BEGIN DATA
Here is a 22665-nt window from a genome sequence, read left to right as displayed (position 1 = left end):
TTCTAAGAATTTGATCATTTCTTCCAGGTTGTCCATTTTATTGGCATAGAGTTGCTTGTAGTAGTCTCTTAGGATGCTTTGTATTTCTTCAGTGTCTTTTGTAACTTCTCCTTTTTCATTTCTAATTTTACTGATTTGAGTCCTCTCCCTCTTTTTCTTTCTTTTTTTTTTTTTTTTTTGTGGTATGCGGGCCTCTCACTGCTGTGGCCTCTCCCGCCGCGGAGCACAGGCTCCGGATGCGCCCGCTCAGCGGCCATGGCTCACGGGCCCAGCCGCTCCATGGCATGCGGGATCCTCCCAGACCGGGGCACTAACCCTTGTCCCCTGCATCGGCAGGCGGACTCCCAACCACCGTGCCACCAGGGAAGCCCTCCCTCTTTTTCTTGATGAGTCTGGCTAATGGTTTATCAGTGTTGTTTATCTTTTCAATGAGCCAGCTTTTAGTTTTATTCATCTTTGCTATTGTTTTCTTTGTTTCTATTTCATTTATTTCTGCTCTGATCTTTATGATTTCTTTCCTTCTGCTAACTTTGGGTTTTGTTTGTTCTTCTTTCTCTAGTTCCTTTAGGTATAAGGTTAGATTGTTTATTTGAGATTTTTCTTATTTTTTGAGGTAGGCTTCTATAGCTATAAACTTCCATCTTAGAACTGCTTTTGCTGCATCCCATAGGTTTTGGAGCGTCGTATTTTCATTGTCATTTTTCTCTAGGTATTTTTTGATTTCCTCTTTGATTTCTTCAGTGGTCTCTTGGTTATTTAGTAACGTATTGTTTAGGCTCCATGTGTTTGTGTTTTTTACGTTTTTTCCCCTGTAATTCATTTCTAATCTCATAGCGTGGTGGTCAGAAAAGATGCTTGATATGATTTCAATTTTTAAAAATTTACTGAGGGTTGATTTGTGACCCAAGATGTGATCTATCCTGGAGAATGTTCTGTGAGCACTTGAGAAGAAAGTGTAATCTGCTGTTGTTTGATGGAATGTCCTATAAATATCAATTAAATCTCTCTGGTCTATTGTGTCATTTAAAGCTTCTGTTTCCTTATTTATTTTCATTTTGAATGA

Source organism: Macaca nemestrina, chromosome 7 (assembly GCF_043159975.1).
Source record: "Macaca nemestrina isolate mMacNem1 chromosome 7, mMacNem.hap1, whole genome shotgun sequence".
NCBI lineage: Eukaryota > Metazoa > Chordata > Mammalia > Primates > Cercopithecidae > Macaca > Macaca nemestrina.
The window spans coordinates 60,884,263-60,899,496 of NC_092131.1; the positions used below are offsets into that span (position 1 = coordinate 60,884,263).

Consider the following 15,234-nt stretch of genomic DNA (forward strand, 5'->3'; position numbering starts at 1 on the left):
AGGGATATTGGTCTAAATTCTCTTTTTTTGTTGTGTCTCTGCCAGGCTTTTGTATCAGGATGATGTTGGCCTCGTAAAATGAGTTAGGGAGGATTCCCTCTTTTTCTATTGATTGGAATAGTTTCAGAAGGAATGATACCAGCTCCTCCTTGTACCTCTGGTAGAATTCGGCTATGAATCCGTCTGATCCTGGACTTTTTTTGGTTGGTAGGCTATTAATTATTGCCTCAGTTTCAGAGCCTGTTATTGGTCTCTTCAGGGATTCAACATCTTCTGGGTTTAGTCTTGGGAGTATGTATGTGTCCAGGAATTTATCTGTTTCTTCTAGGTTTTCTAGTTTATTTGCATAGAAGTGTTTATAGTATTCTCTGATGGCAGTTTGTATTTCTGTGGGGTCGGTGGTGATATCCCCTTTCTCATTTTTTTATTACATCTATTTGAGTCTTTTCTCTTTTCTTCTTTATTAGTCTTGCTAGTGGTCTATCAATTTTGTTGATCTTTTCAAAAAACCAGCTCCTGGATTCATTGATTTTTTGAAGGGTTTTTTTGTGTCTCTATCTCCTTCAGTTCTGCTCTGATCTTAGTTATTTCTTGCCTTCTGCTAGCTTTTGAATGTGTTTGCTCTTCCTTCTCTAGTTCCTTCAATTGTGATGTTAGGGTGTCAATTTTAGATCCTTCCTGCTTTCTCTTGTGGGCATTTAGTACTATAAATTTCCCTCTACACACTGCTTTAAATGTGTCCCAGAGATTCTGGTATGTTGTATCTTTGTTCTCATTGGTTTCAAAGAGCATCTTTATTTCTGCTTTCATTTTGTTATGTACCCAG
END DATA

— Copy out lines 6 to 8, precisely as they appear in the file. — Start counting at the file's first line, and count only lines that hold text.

The window spans coordinates 60,884,263-60,899,496 of NC_092131.1; the positions used below are offsets into that span (position 1 = coordinate 60,884,263).

Consider the following 15,234-nt stretch of genomic DNA (forward strand, 5'->3'; position numbering starts at 1 on the left):
AGGGATATTGGTCTAAATTCTCTTTTTTTGTTGTGTCTCTGCCAGGCTTTTGTATCAGGATGATGTTGGCCTCGTAAAATGAGTTAGGGAGGATTCCCTCTTTTTCTATTGATTGGAATAGTTTCAGAAGGAATGATACCAGCTCCTCCTTGTACCTCTGGTAGAATTCGGCTATGAATCCGTCTGATCCTGGACTTTTTTTGGTTGGTAGGCTATTAATTATTGCCTCAGTTTCAGAGCCTGTTATTGGTCTCTTCAGGGATTCAACATCTTCTGGGTTTAGTCTTGGGAGTATGTATGTGTCCAGGAATTTATCTGTTTCTTCTAGGTTTTCTAGTTTATTTGCATAGAAGTGTTTATAGTATTCTCTGATGGCAGTTTGTATTTCTGTGGGGTCGGTGGTGATATCCCCTTTCTCATTTTTTTATTACATCTATTTGAGTCTTTTCTCTTTTCTTCTTTATTAGTCTTGCTAGTGGTCTATCAATTTTGTTGATCTTTTCAAAAAACCAGCTCCTGGATTCATTGATTTTTTGAAGGGTTTTTTTGTGTCTCTATCTCCTTCAGTTCTGCTCTGATCTTAGTTATTTCTTGCCTTCTGCTAGCTTTTGAATGTGTTTGCTCTTCCTTCTCTAGTTCCTTCAATTGTGATGTTAGGGTGTCAATTTTAGATCCTTCCTGCTTTCTCTTGTGGGCATTTAGTACTATAAATTTCCCTCTACACACTGCTTTAAATGTGTCCCAGAGATTCTGGTATGTTGTATCTTTGTTCTCATTGGTTTCAAAGAGCATCTTTATTTCTGCTTTCATTTTGTTATGTACCCAG